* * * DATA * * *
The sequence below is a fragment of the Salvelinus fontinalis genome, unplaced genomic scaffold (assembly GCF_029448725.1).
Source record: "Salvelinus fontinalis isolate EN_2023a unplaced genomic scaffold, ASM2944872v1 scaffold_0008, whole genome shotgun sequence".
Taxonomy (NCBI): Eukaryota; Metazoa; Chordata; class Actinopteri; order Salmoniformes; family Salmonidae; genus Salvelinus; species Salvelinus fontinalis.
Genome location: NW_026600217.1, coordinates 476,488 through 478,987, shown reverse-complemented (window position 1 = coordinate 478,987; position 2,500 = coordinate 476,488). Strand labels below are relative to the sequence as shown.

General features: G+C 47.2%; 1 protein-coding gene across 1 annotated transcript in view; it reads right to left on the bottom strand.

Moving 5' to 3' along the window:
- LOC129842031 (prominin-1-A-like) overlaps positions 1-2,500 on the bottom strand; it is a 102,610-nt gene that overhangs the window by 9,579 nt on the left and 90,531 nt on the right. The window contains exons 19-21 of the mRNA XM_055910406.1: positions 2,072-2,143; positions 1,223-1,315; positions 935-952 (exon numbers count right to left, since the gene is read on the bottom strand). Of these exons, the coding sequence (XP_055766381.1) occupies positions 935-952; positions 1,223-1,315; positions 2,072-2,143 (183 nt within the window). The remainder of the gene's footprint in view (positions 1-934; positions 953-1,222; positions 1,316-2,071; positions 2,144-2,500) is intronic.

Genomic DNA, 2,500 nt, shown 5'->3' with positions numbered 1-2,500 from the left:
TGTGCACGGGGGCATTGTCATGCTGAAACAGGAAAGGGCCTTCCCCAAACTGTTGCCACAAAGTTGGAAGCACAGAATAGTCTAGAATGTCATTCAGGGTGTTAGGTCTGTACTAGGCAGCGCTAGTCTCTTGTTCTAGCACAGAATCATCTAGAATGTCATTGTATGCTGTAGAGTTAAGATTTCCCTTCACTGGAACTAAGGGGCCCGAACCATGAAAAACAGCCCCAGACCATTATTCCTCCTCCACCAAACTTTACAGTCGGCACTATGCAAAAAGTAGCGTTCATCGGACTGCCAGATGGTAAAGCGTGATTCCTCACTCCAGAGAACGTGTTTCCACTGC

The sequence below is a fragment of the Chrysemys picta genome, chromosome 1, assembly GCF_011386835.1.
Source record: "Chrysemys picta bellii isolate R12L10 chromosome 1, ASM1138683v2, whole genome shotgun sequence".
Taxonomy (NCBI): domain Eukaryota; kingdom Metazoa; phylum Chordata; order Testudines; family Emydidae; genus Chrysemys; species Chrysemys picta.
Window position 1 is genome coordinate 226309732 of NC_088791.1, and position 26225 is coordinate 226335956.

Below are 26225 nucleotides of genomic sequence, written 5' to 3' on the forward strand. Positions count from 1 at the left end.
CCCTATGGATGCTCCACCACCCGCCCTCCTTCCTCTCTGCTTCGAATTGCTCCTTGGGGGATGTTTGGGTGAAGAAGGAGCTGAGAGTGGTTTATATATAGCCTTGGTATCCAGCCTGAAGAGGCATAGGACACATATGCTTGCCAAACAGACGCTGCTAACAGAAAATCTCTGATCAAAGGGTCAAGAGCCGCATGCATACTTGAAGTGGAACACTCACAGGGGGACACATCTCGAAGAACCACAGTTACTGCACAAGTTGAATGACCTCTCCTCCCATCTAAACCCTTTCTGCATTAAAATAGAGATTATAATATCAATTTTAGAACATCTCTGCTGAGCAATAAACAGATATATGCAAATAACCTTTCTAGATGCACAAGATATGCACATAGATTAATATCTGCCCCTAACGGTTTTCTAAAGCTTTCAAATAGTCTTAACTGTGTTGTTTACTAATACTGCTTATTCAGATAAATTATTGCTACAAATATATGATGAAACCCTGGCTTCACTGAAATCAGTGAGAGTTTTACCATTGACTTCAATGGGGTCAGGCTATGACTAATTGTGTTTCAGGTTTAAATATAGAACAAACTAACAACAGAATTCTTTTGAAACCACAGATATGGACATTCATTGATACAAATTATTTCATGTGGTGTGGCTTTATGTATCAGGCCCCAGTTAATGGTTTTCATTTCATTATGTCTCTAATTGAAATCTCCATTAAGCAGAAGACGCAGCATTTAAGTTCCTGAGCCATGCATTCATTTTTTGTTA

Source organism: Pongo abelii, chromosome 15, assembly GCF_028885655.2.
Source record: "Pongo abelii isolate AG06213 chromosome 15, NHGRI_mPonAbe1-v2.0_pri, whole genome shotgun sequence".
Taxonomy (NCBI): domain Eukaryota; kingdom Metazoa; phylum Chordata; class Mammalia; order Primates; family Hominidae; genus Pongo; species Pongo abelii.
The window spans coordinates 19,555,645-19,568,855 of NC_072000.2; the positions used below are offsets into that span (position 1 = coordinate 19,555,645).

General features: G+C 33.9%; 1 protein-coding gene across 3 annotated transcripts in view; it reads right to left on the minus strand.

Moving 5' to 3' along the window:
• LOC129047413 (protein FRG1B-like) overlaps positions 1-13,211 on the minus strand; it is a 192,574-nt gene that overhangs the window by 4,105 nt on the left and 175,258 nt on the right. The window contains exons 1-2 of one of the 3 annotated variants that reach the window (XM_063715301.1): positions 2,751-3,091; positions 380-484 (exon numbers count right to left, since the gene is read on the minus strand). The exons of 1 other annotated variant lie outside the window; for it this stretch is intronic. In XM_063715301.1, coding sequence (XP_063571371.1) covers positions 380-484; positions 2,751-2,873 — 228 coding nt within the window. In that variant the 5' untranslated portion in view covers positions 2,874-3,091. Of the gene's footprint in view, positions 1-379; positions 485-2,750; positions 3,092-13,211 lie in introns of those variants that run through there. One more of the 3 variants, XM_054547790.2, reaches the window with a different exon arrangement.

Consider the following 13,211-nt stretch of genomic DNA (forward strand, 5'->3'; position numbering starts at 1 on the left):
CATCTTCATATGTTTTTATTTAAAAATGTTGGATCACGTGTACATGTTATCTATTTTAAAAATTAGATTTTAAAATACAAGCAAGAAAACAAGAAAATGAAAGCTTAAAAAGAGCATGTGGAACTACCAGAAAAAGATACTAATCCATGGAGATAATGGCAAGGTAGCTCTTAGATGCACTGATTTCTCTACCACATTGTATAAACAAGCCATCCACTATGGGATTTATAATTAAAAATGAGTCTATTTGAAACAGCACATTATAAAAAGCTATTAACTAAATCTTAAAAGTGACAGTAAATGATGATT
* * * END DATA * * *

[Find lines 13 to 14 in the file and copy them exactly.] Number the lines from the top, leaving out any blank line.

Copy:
Window position 1 is genome coordinate 226309732 of NC_088791.1, and position 26225 is coordinate 226335956.

Below are 26225 nucleotides of genomic sequence, written 5' to 3' on the forward strand. Positions count from 1 at the left end.